A plan by President Barack Obama's administration to guarantee or possibly buy illiquid assets might give some financial stocks a bit of a boost, but a true sector rally is far from around the corner, experts said.
Instead, any additional government aid would likely result in a further dilution of the equity of those financial institutions in need of help.
Treasury Secretary Timothy Geithner is expected to unveil a financial-recovery strategy on Feb. 9.
“Equity holders understand that the government is in the driver's seat in terms of deciding what they want this package to look like,” said Owen Fitzpatrick, managing director and head of equities for Deutsche Bank Private Wealth Management, New York, which has $268 billion in assets under management.
“Current equity holders are concerned. This is why we see the stock prices of those institutions being the way they are. There is concern that any (government) equity will result in dilution,” Mr. Fitzpatrick added. “There is so much uncertainty around the dilution levels because people know whether it comes in the form of preferred or convertible stock, it's all going to be dilutive.”
Such concerns have hit stocks such as banking giant Bank of America Corp., Charlotte, N.C., which already has received about $45 billion in government aid and $118 billion in asset guarantees but might need more, according to analysts.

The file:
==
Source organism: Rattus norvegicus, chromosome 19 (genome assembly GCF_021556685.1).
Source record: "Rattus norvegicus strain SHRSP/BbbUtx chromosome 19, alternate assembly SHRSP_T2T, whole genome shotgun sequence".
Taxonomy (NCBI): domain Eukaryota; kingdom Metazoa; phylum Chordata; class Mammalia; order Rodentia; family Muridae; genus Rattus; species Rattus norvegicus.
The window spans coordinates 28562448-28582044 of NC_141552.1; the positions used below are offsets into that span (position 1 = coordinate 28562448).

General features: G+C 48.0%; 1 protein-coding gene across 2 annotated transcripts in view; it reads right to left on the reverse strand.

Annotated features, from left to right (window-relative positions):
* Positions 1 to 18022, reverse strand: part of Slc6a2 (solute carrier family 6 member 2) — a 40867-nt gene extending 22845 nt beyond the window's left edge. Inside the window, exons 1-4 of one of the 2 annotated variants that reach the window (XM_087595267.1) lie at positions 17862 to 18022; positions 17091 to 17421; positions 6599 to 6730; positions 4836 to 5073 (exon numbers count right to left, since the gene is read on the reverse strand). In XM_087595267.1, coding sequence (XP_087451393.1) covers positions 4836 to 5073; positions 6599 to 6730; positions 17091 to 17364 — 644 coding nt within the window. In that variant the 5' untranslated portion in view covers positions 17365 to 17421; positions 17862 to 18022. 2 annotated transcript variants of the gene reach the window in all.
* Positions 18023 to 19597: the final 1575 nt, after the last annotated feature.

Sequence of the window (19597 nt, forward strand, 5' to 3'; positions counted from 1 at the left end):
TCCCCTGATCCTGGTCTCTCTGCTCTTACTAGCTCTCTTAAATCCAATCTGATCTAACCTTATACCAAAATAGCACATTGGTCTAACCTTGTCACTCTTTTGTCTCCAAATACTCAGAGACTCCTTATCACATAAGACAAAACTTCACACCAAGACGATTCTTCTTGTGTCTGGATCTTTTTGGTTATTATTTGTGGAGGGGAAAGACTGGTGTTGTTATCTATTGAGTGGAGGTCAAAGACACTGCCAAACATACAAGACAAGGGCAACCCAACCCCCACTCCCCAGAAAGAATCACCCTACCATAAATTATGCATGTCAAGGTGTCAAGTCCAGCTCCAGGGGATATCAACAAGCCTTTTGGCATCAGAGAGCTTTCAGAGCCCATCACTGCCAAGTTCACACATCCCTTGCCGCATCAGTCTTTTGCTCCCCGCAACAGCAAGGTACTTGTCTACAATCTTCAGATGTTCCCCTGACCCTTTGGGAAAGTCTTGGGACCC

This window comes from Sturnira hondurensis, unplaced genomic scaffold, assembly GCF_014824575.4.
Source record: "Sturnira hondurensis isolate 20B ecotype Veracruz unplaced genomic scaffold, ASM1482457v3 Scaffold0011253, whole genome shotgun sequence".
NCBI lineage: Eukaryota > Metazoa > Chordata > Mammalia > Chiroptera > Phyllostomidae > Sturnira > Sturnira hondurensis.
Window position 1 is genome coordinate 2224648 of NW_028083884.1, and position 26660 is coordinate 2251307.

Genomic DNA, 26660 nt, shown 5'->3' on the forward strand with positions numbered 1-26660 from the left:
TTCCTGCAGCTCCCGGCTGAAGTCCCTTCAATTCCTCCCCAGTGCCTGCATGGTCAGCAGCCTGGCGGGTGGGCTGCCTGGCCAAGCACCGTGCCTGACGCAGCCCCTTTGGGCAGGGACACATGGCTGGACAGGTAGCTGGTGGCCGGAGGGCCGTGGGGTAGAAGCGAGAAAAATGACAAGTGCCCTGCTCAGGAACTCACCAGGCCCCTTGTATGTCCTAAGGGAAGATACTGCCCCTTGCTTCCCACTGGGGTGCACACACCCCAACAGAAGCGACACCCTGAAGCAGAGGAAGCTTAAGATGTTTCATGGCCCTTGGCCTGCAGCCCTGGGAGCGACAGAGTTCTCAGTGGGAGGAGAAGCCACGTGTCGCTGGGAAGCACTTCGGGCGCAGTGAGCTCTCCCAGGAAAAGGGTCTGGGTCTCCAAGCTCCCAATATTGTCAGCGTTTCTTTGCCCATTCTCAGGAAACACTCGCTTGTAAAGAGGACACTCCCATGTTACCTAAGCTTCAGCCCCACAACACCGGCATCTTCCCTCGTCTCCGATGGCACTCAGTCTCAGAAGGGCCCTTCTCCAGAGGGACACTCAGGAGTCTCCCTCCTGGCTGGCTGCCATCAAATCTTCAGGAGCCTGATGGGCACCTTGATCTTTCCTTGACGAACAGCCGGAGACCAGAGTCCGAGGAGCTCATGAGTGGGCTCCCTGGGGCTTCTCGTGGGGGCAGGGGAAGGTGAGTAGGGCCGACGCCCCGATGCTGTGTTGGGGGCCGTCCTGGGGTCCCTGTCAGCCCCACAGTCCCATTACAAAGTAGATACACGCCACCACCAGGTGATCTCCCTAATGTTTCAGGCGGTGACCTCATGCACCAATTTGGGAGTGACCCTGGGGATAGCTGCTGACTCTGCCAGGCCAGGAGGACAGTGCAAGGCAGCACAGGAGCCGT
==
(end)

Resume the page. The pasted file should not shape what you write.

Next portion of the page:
“Some financial stocks are down 30% this year — I mean just in January — on top of having sold off (more than 50%) last year, because there is a feeling that no plan will really help them,” Stuart Plesser, equity research analyst for Standard & Poor's in New York, said in an interview.
“Financial stocks spiked on a specific day and have sold off every day since, on the complexity of the plan, which may not help banks as much as it was first perceived,” added Mr. Plesser, referring to the Jan. 28 one-day, momentum-driven spike in financial stocks tied to market talk that the government would buy illiquid assets.
Using the remaining half of the $700 billion Troubled Asset Relief Program to create a “bad bank” aggregator would fall well short of mopping up the avalanche of depressed securities, estimated in the trillions of dollars, according to experts such as Simon Johnson, a senior fellow at the Peter G. Peterson Institute for International Economics, Washington, and a former chief economist at the International Monetary Fund.
Kurt Schacht, managing director at the CFA Institute Centre for Financial Market Integrity in New York, agreed that the “bad bank” plan is not particularly reassuring to investors and would thus not be very supportive of financial issues.
A CFA Institute survey released Feb. 2 showed that 44% of 4,112 investment professionals polled thought toxic asset purchases would help the financial sector. Instead, 62% favored direct government backing of financial institutions' portfolios.
“There is a great deal of skepticism about the plan to buy toxic assets now, after it was rejected in the initial TARP stages. What has changed, investors ask,” Mr. Schacht also said.
Regardless of what path the government takes, it will not cure all ills. The economic fundamentals for the financial sector remain weak because of a steep drop in lending and fee-based services tied to the recession.